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Earnhardt prepares to enter new world

Dale Earnhardt Jr. cut a fresh, new look Monday — clean shaven, with sideburns trimmed to military standards that complemented his National Guard driver’s suit and hat.

The change was fitting, considering America’s most popular racer also has a new sponsor, new team and new car number.

Still, it was strange to see no references to longtime sponsor Budweiser on Earnhardt’s car or driver’s suit during NASCAR Sprint Cup testing at Las Vegas Motor Speedway.

And watching Earnhardt, 33, climb into his No. 88 Chevrolet was a big change from the days he raced the old No. 8.

But the biggest change couldn’t be seen. This is the first time his full-time employer is not the company founded by his late father, Dale Earnhardt Sr., and run by his stepmother, Teresa Earnhardt.

As the newest member of the Hendrick Motorsports juggernaut, Earnhardt Jr. finally can be just a driver. No more worries about perceptions that he was receiving special treatment because he was the team owner’s son.

“Those things aren’t a factor anymore — those kind of concerns or curiosities about what perks come along with being the son of the boss,” Earnhardt said.

His new boss is Rick Hendrick, whose teams combined to win 17 of 36 Cup points races last year. Earnhardt believes he will be treated no better or worse than new teammates Jeff Gordon, Jimmie Johnson and Casey Mears.

“It’s nice being on kind of the same playing field,” said Earnhardt, who was eighth-fastest during the morning and afternoon sessions on the first of two days of testing on the 11/2-mile tri-oval.

Earnhardt announced in May he would not return to Dale Earnhardt Inc. for 2008, and he signed with Hendrick a month later.

Once Earnhardt drove his last race for the company his father founded in 1980, it seemed the final chapter of the saga had been written.

But during last week’s media tour of major race teams headquartered near Charlotte, N.C., a stop at DEI exposed the removal of nearly all photos and trophies from races he had won.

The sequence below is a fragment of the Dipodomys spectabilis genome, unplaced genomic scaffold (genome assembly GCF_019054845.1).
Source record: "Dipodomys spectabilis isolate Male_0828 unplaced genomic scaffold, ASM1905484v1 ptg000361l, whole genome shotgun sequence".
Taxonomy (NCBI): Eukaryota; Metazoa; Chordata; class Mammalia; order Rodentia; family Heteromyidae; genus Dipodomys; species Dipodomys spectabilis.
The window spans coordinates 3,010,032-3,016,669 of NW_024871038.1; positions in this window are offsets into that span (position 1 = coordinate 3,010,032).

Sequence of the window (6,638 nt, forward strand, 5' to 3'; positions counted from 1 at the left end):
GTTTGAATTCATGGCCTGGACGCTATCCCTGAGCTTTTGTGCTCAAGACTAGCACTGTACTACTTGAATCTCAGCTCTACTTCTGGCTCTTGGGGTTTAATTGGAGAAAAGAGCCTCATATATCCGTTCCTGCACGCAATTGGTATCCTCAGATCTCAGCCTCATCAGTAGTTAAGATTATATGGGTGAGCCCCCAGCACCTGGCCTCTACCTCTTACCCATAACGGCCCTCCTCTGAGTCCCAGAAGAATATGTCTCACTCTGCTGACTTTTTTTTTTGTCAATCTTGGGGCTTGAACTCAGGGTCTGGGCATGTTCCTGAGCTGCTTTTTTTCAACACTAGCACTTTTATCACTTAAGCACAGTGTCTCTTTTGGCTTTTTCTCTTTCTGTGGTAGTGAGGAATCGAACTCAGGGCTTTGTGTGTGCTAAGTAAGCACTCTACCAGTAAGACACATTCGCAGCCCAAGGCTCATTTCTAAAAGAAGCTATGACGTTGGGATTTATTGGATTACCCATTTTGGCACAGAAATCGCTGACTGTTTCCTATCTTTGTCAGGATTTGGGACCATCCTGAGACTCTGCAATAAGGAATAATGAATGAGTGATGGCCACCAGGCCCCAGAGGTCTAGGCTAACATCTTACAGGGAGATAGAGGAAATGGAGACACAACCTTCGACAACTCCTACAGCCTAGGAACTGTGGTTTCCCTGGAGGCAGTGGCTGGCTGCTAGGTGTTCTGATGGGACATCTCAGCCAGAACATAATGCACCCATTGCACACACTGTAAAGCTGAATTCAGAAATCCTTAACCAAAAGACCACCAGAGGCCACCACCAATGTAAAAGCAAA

“I got to thinking about it, and it sort of hurt my feelings,” he said.

Earnhardt is irritated because current DEI employees who helped him win Cup races and Busch series championships have had those accomplishments hidden in a closet.

His compassion for friends and teammates — past and present — is a virtue that endears him to fans.

“When I first started racing, I worried that you could lose the fans on a bonehead move in any race,” said Earnhardt, whose last of 17 Cup victories came in May 2006.

“You get the e-mails, you get the letters from people that are with you no matter what. They enjoy who you are and what you do. They have fun pulling for you. What I like about it is there’s a lot of ’em.”

That’s one reason Earnhardt has a weekly program on XM satellite radio and produced the upcoming five-part series on ESPN2 entitled “Dale Jr. — Shifting Gears,” which chronicles his move to Hendrick. It begins airing Feb. 8.

Earnhardt’s focus now is on earning acceptance at Hendrick.

“I ain’t had any problem just standing over there being myself,” he said. “They don’t seem to have a problem with that, either. Seems to be going pretty good.”

• NOTES — Denny Hamlin was fastest in the morning session in a Joe Gibbs Racing Toyota while teammate Kyle Busch was fastest in the afternoon. … Cup testing continues today, while Nationwide series teams move in Wednesday and Thursday. All sessions are free to the public.

Contact reporter Jeff Wolf at jwolf@reviewjournal.com or (702) 383-0247.

 

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